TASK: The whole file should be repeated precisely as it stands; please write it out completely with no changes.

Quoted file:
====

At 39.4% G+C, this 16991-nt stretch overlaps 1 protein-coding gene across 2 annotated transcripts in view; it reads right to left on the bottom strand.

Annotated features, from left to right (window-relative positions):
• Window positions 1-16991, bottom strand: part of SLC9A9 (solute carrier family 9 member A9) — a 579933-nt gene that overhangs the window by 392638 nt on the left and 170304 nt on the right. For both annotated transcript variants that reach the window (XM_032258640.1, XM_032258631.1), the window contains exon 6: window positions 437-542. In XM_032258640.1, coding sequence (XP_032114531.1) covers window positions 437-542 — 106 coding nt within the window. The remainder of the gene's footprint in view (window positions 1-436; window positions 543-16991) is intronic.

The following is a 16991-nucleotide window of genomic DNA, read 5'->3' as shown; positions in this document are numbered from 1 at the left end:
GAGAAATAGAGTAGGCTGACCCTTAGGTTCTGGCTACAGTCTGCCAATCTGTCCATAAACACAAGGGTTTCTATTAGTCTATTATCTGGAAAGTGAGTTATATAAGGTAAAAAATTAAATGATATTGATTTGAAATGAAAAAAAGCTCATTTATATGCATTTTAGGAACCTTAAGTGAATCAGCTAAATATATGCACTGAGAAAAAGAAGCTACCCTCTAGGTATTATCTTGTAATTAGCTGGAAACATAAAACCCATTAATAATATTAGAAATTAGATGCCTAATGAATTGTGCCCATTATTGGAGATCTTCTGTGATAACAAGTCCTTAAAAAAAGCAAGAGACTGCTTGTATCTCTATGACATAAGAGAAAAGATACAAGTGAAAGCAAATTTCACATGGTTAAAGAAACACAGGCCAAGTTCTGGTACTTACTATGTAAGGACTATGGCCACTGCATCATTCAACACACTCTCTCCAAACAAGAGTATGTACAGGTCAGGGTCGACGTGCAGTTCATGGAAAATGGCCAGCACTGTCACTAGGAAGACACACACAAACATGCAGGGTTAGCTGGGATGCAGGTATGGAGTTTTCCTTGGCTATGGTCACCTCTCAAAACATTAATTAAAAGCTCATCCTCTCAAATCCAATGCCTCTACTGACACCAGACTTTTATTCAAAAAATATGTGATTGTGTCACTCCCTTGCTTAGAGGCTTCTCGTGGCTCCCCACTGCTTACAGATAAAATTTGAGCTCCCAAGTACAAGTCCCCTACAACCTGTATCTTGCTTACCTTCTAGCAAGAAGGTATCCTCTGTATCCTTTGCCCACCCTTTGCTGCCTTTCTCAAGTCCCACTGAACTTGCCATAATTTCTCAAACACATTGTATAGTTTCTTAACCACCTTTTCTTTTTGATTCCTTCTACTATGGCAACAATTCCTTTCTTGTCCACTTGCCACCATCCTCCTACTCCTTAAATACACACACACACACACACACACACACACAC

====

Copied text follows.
At 39.4% G+C, this 16991-nt stretch overlaps 1 protein-coding gene across 2 annotated transcripts in view; it reads right to left on the bottom strand.

Annotated features, from left to right (window-relative positions):
• Window positions 1-16991, bottom strand: part of SLC9A9 (solute carrier family 9 member A9) — a 579933-nt gene that overhangs the window by 392638 nt on the left and 170304 nt on the right. For both annotated transcript variants that reach the window (XM_032258640.1, XM_032258631.1), the window contains exon 6: window positions 437-542. In XM_032258640.1, coding sequence (XP_032114531.1) covers window positions 437-542 — 106 coding nt within the window. The remainder of the gene's footprint in view (window positions 1-436; window positions 543-16991) is intronic.

The following is a 16991-nucleotide window of genomic DNA, read 5'->3' as shown; positions in this document are numbered from 1 at the left end:
GAGAAATAGAGTAGGCTGACCCTTAGGTTCTGGCTACAGTCTGCCAATCTGTCCATAAACACAAGGGTTTCTATTAGTCTATTATCTGGAAAGTGAGTTATATAAGGTAAAAAATTAAATGATATTGATTTGAAATGAAAAAAAGCTCATTTATATGCATTTTAGGAACCTTAAGTGAATCAGCTAAATATATGCACTGAGAAAAAGAAGCTACCCTCTAGGTATTATCTTGTAATTAGCTGGAAACATAAAACCCATTAATAATATTAGAAATTAGATGCCTAATGAATTGTGCCCATTATTGGAGATCTTCTGTGATAACAAGTCCTTAAAAAAAGCAAGAGACTGCTTGTATCTCTATGACATAAGAGAAAAGATACAAGTGAAAGCAAATTTCACATGGTTAAAGAAACACAGGCCAAGTTCTGGTACTTACTATGTAAGGACTATGGCCACTGCATCATTCAACACACTCTCTCCAAACAAGAGTATGTACAGGTCAGGGTCGACGTGCAGTTCATGGAAAATGGCCAGCACTGTCACTAGGAAGACACACACAAACATGCAGGGTTAGCTGGGATGCAGGTATGGAGTTTTCCTTGGCTATGGTCACCTCTCAAAACATTAATTAAAAGCTCATCCTCTCAAATCCAATGCCTCTACTGACACCAGACTTTTATTCAAAAAATATGTGATTGTGTCACTCCCTTGCTTAGAGGCTTCTCGTGGCTCCCCACTGCTTACAGATAAAATTTGAGCTCCCAAGTACAAGTCCCCTACAACCTGTATCTTGCTTACCTTCTAGCAAGAAGGTATCCTCTGTATCCTTTGCCCACCCTTTGCTGCCTTTCTCAAGTCCCACTGAACTTGCCATAATTTCTCAAACACATTGTATAGTTTCTTAACCACCTTTTCTTTTTGATTCCTTCTACTATGGCAACAATTCCTTTCTTGTCCACTTGCCACCATCCTCCTACTCCTTAAATACACACACACACACACACACACACACACAC